Execution Place from 1621 Execution Place from 1621 

Execution Place from 1621 - Old Town Square, Old Town

Execution Place from 1621

Old Town Square, Old Town

The rebellion of Czech (mostly Protestant) estates against the Catholic Habsburg monarchy was sparked off by the third Prague defenestration on 23rd 1618 and ended up as a total failure: in the Battle at the White Mountain on 8th November 1620 the estates army was completely crushed and Prague towns gave in two days later. The winners were the defenders of the absolutist rule of the ruler and the universal rule of one (Catholic) religion, the defeated camp wanted a state made of estates with religious freedom and tolerance.

The main leaders of the uprising faced a special tribunal whose decision was confirmed in Vienna by the emperor Ferdinand II. On 21st July 1621 27 representatives of the rebellious Czech estates – three lords, seven knights and 17 townsmen, 22 Czechs and five Germans by nationality – were executed on the Old Town Square, to warn any others who would try to follow them. In front of the Old Town Hall a stage was set up, 20 steps wide and long, covered in black cloth. The execution started off at 5 a.m. by a shot from a cannon and lasted four hours. The city gates were closed and the army came to the square, filled with thousands of spectators. The execution of ten aristocrats and two townsmen was carried out by executioner Jan Mydlář who used four swords, others were hanged. Heads of the twelve biggest culprits were displayed at the gallery of the Old Town Bridge Tower according to king’s order. Bodies of few of them were quartered and then hanged around the gallows and pillories on today’s Wenceslas, Charles, Old Town and Lesser Town Squares as a warning.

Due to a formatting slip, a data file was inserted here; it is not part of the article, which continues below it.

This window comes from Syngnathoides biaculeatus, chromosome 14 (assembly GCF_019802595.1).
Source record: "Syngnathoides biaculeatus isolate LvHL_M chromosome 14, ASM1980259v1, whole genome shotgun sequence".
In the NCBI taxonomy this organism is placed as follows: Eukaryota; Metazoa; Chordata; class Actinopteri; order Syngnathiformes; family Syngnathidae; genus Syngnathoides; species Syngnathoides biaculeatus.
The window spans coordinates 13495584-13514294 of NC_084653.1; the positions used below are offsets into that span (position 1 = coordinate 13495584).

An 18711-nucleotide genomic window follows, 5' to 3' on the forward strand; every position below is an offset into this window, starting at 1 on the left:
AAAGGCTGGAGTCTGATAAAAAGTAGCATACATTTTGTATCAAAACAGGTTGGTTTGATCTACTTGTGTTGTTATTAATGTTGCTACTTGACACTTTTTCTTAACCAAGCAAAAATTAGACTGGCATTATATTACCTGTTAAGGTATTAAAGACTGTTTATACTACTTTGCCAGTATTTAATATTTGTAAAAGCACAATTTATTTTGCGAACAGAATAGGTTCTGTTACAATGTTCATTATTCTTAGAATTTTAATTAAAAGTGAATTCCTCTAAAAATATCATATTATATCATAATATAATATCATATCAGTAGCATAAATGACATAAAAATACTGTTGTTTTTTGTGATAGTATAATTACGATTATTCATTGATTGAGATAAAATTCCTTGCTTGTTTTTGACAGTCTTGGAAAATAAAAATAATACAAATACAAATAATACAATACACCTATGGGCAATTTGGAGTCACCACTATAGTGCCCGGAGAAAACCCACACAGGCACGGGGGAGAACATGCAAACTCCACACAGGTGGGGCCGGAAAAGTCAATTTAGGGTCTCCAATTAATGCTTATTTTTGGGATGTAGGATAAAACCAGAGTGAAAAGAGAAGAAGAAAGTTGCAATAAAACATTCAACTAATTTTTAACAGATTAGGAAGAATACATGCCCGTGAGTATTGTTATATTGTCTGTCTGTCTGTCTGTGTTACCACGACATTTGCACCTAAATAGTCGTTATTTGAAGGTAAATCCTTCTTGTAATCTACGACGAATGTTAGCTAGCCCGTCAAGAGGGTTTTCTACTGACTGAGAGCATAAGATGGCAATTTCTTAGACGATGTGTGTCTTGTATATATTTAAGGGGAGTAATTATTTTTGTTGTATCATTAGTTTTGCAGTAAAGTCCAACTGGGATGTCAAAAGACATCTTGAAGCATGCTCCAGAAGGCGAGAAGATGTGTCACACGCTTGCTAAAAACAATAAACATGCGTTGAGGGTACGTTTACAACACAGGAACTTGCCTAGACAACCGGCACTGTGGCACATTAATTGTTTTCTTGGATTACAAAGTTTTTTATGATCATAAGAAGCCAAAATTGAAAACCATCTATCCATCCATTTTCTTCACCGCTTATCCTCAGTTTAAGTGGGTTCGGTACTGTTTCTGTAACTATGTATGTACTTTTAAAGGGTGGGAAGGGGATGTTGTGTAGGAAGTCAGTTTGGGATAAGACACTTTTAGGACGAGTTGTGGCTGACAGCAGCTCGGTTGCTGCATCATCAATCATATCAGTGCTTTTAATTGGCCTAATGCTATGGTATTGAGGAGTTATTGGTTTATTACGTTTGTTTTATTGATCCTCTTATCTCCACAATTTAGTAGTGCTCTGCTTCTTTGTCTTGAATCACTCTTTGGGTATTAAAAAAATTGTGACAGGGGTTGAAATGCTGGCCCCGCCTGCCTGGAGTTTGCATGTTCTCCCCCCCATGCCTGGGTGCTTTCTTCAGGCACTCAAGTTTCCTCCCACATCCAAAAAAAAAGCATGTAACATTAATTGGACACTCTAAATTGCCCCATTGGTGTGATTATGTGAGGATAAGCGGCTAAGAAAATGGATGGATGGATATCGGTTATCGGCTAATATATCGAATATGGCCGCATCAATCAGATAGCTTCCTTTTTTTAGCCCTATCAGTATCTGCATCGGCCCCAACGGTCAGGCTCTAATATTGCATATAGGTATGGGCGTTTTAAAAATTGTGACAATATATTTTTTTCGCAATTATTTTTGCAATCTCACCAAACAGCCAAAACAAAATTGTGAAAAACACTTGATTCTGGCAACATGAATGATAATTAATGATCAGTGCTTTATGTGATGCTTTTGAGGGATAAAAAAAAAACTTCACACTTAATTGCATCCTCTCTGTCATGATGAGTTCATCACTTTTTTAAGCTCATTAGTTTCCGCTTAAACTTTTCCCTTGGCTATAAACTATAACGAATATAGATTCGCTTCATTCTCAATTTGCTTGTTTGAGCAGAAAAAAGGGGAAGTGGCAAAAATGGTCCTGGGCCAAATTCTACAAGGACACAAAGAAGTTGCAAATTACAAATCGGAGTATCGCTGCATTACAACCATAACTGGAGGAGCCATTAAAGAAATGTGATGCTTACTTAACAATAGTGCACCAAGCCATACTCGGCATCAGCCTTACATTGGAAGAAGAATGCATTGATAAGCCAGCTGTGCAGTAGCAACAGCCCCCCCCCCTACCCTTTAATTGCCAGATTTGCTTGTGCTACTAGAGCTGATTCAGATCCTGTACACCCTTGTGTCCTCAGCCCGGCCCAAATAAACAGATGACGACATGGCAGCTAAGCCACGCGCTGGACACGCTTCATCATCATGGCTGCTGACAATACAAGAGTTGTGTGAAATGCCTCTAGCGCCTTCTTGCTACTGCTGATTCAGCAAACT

This horrendous demonstration of royal power fulfilled its aim: in the following years many Czech and Moravian Protestants accepted the Catholic religion after being granted the General Pardon, the most radical and guilty ones left the country. Almost half of mansions and estates in Bohemia and Moravia was confiscated and redistributed among the domestic Catholic nobility and the officers of the winning army. This change in property ownership was the biggest one ever in terms of size until the nationalization of all real estate by communists in 1948.

The place where the execution stage stood has been marked out by white crosses in the paving in front of the Old Town Hall tower during a general reconstruction of the Old Town Hall after World War II. A memorial tablet lists the names of the executed men:

Joachim Ondřej Šlik free lord of Holejč
Václav Budovec free lord of Budov
Kryštof Harant free lord of Polžice and Bezdružice
Knight Kašpar Kaplíř of Sulevice
Knight Prokop Dvořecký of Olbramovice
Knight Fridrich of Bílá
Knight Jindřich Otta of Los
Knight Diviš Černín of Chudenice
Knight Vilém Sr. Konecchlumský of Konecchlumí
Knight Bohuslav Sr. of Michalovice
Valentin Kochan of Prachová
Tobiáš Štefek of Koloděje
Jan Jesenský of Jesené
Kryštof Sr. Kober of Koberšperk
Jan Sr. Šultys of Felsdorf
Maxmilián Hošťálek of Javořice
Leander Ryppel of Ruppach
Jiří Haunšild of Fürstenfeld
Jan Kutnauer of Sonnenštejn
Šimon Sušický of Sonnenštejn
Natanael Vodňanský of Uračov
Václav Maštěřovský of Jizbice
Jindřich Kozel of Peclinovec
Ondřej Kocour of Votín
Jiří Řečický
Michael Witman
Šimon Vokáč of Chýš and Špicberk

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